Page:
The blog of photographer and musician, Kim Ayres

Aperture, Bokeh and Pretty Pictures

For those of you who have cameras that allow you to go beyond the standard point and shoot settings, “Aperture Priority” is a wonderful area to play in.

For those of you who are freaked out by the idea of technical stuff, even with explanations, just skip to the pictures below.

For those of you still reading, the aperture is basically how wide the shutter in front of the lens will go and thus, how much light will enter the camera at the point you click the button. Think of it like the pupil in your eye. When it’s darker (or if you fancy someone – see Windows of the Soul), the pupil gets bigger, and in strong light, it gets smaller.

However, when you have a wide aperture on your camera the trade off is the depth of field (sometimes known as the depth of focus or DOF for short) is much narrower.

What this means is the amount of area in focus is much less.

Supposing, for example, you wanted to take a group photo where people were in rows. You would want the people in the front to be in focus AND the people at the back too. So for this you need a bigger depth of field – and for that you need a smaller aperture.

Are you keeping up?

Along with my new camera (see It's here, it's big and it's just a bit intimidating...), I bought a EF 50 mm f/1.8 II Lens, which allows me a maximum aperture setting of f/1.8, which is wider than most lenses. And what this means is, I can get a very narrow DOF indeed.

Basically, the upshot of this is I’ve been able to get some quite beautiful effects taking photos of flowers in the garden where only part of the flower is in focus and the further you move from that point, the increasingly blurred everything becomes, creating something rather wonderful.

Click on any of them for larger versions

Cytisus scoparius (Andreanus) - Broom






And for anyone who's interested, in photography there is a word, "Bokeh" (pronounced Bo as in bone and Ke as in Kenneth), which is used to describe the blurry out of focus area deliberately used to create a specific effect in the photo.


Anonymous said...

SO cool, Kim. I especially love the chives and the broom.

Your post makes me want to play with my camera's settings, or read the manual, or possibly a little bit of both. :)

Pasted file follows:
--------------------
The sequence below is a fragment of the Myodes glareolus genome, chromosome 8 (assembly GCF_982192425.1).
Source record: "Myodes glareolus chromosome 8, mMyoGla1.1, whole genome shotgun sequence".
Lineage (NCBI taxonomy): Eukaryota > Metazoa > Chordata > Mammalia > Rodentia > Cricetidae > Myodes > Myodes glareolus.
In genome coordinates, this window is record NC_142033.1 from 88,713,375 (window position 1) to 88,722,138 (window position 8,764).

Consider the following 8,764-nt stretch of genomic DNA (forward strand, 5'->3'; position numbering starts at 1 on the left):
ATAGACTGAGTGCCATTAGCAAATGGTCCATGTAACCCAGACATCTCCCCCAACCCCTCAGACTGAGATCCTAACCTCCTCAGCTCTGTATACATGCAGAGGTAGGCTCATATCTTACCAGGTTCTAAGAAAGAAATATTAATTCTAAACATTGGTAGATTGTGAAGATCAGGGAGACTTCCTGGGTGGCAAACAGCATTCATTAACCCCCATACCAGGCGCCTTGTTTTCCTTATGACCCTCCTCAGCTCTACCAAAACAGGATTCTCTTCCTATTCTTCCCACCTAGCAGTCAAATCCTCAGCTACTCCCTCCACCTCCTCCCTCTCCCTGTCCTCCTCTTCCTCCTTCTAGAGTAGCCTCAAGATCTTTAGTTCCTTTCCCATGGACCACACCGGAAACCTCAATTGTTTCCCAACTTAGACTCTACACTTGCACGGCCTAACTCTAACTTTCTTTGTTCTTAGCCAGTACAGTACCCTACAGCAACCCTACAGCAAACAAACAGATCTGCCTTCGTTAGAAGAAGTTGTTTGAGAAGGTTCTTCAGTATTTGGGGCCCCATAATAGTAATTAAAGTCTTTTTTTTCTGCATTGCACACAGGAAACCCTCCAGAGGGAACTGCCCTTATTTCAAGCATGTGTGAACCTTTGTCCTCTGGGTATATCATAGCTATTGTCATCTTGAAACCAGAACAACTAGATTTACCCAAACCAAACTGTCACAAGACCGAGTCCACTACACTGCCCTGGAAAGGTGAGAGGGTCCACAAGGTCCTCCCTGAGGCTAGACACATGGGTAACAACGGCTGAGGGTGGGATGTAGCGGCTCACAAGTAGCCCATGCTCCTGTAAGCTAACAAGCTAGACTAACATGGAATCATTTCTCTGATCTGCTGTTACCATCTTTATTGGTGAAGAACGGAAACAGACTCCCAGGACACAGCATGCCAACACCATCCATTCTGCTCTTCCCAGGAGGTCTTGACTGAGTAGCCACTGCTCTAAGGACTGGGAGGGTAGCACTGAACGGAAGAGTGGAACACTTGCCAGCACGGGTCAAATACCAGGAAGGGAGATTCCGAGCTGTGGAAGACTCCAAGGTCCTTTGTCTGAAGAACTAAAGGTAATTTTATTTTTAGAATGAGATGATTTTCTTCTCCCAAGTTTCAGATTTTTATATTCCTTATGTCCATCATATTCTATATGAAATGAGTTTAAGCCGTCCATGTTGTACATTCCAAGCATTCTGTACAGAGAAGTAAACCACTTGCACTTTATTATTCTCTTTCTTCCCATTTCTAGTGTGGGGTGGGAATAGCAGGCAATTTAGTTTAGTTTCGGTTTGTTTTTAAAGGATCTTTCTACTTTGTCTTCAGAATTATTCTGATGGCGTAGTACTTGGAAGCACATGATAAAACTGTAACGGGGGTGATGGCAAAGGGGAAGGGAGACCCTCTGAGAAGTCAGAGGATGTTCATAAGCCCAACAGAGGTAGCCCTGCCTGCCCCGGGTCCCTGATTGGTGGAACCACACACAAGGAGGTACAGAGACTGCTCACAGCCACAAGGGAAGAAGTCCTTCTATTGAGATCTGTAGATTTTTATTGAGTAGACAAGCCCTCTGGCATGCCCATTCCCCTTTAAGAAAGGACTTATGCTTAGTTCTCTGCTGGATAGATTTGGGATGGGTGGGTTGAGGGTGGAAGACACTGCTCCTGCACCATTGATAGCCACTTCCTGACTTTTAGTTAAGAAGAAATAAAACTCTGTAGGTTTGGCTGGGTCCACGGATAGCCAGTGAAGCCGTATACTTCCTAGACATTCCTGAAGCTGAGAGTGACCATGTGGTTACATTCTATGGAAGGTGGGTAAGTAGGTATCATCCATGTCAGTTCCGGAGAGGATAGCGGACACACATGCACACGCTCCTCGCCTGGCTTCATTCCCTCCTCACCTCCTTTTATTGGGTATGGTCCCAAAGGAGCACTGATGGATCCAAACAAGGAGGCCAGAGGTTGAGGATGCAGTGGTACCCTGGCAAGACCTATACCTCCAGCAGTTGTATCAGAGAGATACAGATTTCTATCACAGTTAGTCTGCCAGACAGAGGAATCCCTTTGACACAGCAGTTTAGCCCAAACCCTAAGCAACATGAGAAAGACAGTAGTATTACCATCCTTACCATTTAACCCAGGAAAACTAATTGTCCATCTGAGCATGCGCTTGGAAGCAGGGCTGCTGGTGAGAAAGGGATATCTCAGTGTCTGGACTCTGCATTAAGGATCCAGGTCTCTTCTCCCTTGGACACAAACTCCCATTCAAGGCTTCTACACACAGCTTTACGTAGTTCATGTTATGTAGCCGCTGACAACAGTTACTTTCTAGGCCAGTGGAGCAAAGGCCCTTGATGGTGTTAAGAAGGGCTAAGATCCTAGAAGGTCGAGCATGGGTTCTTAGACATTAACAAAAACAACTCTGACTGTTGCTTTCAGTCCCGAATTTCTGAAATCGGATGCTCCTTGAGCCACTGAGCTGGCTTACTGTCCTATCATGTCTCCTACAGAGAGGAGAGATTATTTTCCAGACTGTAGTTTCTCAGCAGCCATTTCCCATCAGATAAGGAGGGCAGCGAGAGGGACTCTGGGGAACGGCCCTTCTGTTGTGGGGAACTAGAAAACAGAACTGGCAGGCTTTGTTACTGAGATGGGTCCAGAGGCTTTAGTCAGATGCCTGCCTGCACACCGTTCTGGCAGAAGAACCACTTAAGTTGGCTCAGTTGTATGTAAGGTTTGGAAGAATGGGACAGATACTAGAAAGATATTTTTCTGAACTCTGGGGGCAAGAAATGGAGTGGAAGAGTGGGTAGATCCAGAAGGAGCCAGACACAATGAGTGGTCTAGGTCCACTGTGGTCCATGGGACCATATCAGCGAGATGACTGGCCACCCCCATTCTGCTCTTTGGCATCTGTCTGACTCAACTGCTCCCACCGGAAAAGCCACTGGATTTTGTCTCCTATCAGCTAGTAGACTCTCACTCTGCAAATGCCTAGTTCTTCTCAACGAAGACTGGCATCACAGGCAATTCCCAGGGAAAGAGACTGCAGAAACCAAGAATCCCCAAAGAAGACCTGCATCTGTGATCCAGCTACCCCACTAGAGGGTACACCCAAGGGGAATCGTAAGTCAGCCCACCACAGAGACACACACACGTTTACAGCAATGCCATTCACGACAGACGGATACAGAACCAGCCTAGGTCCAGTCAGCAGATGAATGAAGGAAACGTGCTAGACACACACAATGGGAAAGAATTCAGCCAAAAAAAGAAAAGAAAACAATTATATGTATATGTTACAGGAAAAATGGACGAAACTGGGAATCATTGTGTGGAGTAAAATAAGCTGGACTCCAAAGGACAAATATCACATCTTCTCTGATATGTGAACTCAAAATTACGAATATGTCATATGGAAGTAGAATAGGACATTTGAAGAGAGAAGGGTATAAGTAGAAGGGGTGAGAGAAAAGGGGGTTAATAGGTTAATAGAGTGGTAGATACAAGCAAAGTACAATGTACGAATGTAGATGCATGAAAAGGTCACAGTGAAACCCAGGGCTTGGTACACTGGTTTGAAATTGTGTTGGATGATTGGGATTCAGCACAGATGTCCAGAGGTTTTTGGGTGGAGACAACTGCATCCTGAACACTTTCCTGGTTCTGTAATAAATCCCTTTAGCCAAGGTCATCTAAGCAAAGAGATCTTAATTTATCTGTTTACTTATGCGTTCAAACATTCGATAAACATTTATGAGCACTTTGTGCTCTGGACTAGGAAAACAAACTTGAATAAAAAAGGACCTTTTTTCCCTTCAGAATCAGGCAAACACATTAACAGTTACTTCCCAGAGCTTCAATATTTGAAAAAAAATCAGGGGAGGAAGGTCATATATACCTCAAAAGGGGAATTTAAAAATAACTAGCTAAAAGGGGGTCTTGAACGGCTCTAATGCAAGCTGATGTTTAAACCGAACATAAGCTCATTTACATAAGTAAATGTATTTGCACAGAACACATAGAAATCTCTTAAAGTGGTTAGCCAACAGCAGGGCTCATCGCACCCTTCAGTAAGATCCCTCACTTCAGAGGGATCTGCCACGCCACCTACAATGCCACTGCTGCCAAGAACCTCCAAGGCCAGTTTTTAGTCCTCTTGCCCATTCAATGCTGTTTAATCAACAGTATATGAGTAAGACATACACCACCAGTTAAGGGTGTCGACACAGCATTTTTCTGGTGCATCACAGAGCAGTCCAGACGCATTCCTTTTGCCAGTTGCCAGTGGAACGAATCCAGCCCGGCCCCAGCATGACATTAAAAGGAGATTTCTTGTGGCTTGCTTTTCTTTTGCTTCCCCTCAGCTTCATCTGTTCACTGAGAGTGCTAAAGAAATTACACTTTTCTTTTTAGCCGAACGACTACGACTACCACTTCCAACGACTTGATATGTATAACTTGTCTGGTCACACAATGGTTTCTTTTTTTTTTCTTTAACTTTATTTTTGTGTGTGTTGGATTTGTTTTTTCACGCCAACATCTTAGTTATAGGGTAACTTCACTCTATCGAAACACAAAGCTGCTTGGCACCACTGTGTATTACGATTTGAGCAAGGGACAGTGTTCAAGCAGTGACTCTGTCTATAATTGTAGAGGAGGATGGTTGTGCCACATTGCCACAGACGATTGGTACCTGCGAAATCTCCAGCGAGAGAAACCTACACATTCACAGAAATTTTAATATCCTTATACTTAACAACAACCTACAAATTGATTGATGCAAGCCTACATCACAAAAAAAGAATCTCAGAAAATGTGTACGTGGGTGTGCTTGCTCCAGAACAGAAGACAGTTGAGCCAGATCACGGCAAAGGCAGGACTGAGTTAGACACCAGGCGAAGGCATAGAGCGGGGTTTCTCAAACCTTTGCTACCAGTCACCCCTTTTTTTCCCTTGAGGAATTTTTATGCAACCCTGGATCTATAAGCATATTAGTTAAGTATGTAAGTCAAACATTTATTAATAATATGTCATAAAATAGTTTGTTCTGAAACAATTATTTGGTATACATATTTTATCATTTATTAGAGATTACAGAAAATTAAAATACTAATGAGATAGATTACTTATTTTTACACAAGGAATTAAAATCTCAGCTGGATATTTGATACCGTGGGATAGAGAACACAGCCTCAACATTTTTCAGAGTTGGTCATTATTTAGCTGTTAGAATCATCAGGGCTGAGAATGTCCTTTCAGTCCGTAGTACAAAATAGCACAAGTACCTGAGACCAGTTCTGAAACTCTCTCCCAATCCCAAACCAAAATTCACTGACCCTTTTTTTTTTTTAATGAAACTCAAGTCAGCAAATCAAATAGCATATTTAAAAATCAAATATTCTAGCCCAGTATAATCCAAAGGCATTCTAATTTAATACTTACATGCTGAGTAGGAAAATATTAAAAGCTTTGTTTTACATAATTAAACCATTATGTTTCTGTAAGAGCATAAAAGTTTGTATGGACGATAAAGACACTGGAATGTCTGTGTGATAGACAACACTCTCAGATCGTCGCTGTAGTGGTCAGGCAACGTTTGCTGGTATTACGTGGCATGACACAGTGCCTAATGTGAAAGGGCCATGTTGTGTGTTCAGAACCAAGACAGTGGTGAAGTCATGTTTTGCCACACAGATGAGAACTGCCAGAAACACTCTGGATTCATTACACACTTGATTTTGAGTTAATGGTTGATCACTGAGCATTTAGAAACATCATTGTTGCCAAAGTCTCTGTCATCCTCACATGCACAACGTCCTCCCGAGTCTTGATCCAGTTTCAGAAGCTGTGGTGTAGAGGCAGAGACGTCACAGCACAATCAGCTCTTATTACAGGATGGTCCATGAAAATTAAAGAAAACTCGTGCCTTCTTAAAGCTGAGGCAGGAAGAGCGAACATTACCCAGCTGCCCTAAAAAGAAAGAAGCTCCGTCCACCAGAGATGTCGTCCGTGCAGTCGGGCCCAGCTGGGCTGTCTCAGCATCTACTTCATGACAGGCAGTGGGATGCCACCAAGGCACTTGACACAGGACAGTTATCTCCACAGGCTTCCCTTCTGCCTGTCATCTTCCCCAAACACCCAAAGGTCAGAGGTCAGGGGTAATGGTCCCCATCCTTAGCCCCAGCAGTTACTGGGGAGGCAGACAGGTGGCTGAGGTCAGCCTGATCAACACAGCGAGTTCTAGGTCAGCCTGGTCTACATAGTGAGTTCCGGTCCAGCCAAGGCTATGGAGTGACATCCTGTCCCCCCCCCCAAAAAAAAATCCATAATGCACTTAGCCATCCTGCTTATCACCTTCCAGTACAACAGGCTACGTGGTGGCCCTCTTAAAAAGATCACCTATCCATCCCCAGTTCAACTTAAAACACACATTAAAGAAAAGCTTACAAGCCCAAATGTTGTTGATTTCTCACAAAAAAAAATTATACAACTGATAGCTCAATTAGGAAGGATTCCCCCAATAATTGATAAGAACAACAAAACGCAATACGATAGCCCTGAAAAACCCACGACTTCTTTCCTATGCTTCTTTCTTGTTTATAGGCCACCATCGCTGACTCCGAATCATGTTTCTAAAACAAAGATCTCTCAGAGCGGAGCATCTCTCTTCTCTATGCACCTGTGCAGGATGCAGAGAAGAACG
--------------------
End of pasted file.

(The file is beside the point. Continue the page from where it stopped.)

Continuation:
Fay's Too said...

That was much more interesting and informative than reading the "how to use your camera" booklet. Thanks. And the shots are amazing!

Jasmine said...

Ooh I really like the first two! Very pretty. I want to play! :)

Eryl Shields said...

You have me itching for a manual camera, my little point and shoot has some manual overrides but they're a pain to access: by the time I've gone into the menu and scrolled down, etc. etc., the bee has flown off.

Love the top photo it looks like the broom bloom is suspended in comb-honey.

Nice to see you finally getting time to play.

mapstew said...

Yeah, I just skipped to the wonderful pics! :¬)

Pat said...

Now you've gone and made my next garden photos look banal. I've given up apertures for Lent.
Brilliant though:)

Kim Ayres said...

~:C:~ - read only enough of the manual to help you get started, then play, play, play - it's always the best way to learn :)

Fay - I'm glad you were able to follow it - it's very difficult to know at what level to pitch it at

Jasmine - be sure to let me know if you post any images after you've played :)

Eryl - the trick is to set the camera up first, then go out and take photos of different things to see how they look with that set-up. And I think the broom is my favourite one :)

Mapstew - it's always a good thing when a person knows their own mind :)

Pat - there is nothing banal about your photos, Pat. Let's face it, you can tell nothing about what our garden actually looks like from mine

hope said...

This reminds me of a fellow college student explaining F stops to me like this: it's opposites: bigger number, smaller opening.

I remembered that more than the fact he liked me and I was clueless. :)

Beautiful work sir!

Roschelle said...

All very pretty! Makes me want to get out in the yard and dabble in my flower beds O_O .....on second!

Ponita in Real Life said...